Ask the Rabbi – 29/08/2013

Ask the Rabbi – 29/08/2013

With Rabbi Reuben LIVINGSTONE.


Dear Rabbi,

I’m staying with relatives in Israel during Rosh Hashanah and have a major issue. They live in Mitzpe Ramon in the middle of the Negev. How am I supposed to observe the ritual of tashlich in the desert?!


Dear Shimon,

The custom of tashlich is more about a sense of casting away our sins to drive home the importance of turning over a new leaf than it is about the type of water we use. Originally, there was a strong emphasis on finding a fresh body of water with fish in it – something that’s more difficult for us even if we do have a body of water nearby! What some do in such circumstances is recite tashlich facing an ocean or other body of water. Others turn on a tap and imagine a river flowing by.[divider]

Dear Rabbi,

Rosh Hashanah is the new year, but when we count months in the Hebrew calendar we start with Nissan, not Tishrei. Please explain why.



Dear David,

According to the Mishna, Rosh Hashanah is primarily the new year for the judgement of the world. It also marks the anniversary of the creation – which is why we count the years by this day. But, according to the Torah, the first Jewish month was, and remains, Nissan. Tishri is always referred to as the seventh month.

Nissan was the beginning of the Jewish national year – hence it was the month used to count the reigning years of the monarchs of ancient Israel. It also begins the annual cycle of festivals [Moadim]. Rosh Hashanah sees the changing of years and initiates the dramatic Days of Awe – but for all other purposes Nissan is the first – and foremost – month in the Jewish calendar.[divider]

Dear Rabbi,

I’ve heard that you’re not truly forgiven for sins committed over the past year until you have apologised to God and the person you have upset. I’ve tried saying sorry to my brother for something that happened over the last year, but he simply won’t accept my apology. Does this mean I cannot be forgiven until he does?



Dear Don,

You’re right that one cannot generally be forgiven until one obtains the forgiveness [known as mechilah] of the wronged person. However, according to Jewish law, once one apologises, the other party must show good grace and accept this act of penance. Once one has tried to say sorry three times and been refused or rebuffed, the Halachah stipulates that one has done enough and need do no more.

Remarkably, in such cases the other person is then deemed to be in the wrong for adopting such an unforgiving attitude.[divider]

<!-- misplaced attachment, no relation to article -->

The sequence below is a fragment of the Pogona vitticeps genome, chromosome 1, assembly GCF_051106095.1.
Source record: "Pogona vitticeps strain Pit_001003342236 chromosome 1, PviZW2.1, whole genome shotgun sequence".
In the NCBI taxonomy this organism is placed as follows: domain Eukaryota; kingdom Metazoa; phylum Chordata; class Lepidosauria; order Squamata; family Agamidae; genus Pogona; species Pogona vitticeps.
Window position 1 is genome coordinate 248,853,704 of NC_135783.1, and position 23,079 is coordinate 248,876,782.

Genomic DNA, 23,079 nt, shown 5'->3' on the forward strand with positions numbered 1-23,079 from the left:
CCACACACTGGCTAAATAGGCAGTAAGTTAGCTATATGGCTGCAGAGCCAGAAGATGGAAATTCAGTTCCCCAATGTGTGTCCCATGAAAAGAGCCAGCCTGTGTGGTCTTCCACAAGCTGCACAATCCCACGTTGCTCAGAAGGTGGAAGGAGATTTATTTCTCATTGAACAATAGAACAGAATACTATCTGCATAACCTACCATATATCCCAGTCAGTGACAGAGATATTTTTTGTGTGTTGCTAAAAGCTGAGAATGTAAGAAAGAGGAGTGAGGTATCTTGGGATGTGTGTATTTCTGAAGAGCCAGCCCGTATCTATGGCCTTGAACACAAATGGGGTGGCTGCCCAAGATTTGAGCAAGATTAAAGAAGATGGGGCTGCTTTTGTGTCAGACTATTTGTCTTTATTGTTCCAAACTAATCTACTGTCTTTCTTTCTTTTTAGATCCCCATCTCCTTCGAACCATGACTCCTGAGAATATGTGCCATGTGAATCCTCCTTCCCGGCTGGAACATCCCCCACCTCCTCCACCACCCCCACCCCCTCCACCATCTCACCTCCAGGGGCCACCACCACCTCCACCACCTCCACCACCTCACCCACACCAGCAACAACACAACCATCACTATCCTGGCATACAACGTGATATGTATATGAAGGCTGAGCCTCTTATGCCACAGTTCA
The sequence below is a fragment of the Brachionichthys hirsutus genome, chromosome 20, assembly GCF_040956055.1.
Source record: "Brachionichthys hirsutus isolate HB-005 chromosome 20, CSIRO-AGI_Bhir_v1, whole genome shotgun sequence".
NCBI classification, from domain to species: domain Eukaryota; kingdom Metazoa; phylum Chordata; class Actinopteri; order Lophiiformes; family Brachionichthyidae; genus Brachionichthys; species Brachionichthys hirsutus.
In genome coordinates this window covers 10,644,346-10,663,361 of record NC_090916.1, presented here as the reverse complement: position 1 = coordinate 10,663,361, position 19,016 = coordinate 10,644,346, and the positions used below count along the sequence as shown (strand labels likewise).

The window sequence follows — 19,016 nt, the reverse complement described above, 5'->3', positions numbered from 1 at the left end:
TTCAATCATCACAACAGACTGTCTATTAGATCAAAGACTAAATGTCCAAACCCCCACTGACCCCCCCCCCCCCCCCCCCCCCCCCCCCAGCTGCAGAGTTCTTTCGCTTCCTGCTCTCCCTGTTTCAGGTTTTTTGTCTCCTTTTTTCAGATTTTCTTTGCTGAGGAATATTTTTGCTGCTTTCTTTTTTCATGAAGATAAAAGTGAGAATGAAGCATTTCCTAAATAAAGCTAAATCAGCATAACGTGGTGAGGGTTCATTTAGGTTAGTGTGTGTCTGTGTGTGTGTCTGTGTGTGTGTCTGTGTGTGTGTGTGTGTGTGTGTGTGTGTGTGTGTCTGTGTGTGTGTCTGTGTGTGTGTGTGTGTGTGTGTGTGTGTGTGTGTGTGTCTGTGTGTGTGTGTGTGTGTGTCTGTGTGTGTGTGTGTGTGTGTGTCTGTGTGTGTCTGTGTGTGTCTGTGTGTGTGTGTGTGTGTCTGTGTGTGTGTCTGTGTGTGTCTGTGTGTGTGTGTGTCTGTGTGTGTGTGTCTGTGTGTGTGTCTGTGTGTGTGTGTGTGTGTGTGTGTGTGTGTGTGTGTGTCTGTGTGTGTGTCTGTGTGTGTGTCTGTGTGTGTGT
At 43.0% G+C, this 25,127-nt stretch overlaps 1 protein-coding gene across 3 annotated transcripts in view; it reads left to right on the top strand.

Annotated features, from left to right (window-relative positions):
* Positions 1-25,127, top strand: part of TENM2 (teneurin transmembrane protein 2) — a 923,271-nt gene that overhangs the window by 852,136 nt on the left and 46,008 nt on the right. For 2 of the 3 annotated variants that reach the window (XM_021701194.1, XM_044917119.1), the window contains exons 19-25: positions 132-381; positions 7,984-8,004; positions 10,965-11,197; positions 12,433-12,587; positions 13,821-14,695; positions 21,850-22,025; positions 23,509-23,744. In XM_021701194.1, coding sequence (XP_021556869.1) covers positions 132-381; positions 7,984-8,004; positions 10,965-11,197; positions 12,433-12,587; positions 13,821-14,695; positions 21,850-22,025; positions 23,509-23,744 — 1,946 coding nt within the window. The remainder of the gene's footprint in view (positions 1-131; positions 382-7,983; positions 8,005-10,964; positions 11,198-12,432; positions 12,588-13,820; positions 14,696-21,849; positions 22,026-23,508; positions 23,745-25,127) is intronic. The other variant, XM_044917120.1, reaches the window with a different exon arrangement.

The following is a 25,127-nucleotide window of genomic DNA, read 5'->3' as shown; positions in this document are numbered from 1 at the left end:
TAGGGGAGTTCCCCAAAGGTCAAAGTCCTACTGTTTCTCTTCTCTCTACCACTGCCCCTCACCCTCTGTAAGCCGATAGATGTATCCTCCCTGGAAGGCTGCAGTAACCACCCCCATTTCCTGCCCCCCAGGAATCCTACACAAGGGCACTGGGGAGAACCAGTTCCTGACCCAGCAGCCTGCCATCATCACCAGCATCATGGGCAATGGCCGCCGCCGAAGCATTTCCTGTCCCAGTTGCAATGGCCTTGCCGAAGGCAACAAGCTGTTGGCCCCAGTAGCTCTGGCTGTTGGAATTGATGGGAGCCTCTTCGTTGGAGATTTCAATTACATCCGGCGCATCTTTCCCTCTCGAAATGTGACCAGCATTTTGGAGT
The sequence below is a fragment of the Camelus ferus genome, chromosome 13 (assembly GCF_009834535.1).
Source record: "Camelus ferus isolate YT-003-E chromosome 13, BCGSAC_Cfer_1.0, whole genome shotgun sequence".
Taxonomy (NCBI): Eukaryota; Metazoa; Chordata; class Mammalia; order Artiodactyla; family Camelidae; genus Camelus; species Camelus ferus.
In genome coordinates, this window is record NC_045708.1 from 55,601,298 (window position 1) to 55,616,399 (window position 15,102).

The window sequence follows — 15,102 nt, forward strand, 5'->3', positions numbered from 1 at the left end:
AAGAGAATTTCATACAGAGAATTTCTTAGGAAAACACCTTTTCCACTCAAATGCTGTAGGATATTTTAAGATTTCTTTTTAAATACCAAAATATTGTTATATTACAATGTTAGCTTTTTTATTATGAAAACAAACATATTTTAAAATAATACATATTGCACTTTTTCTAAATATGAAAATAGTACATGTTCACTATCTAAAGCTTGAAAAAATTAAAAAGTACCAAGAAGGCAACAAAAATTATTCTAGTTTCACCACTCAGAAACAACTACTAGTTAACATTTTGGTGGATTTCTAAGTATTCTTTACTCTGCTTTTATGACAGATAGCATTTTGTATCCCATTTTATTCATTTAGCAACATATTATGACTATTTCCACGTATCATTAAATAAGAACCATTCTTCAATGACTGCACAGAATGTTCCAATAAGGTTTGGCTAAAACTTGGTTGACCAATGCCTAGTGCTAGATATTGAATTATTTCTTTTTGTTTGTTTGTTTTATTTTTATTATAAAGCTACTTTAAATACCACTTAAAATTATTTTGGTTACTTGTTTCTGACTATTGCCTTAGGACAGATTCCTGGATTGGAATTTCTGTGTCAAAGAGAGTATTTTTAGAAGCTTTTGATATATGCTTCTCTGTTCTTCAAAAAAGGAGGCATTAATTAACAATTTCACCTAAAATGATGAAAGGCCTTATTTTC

Dear Rabbi,

I’ve noticed that when we make havdalah, we make the bracha over the wine but don’t drink it straight away. Instead, we have to make other blessings first over the candles and spices before finally drinking the wine. Why is there such a delay?



Dear Aaron,

What an astute question. The blessings over wine, spices and light taken together comprise the full havdalah ceremony. This ritual formally separates between Shabbat and the weekday. Until it has been pronounced we are not meant to eat or drink. For this reason the blessings over the spices and candle are not considered an interruption or delay as far as drinking the wine goes, but an integral part of the entire prayer which must be completed before one is allowed at the end to partake of the wine.[divider]

Dear Rabbi,

I have been told that when I cannot obtain supervised kosher bread, I can buy any kind as long as its vegetarian. Yet this rule does not apply to wine. What’s the difference?



Dear Rachel,

Non-supervised bakery produced bread (known as Patt Palter in the Halacha) can be used when the supervised version is unavailable – as long as the ingredients are kosher. (By the way, Kingsmill bread is actually supervised). This is because of the central importance of bread as a staple food. Wine, however, does not carry this allowance.

This is not only because there are many other alternative forms of alcohol which are kosher – but also because wine is subject to special restrictions owing to its unique religious and social significance. In any case, you will probably agree that wine is also not quite as crucial as bread to our daily sustenance!

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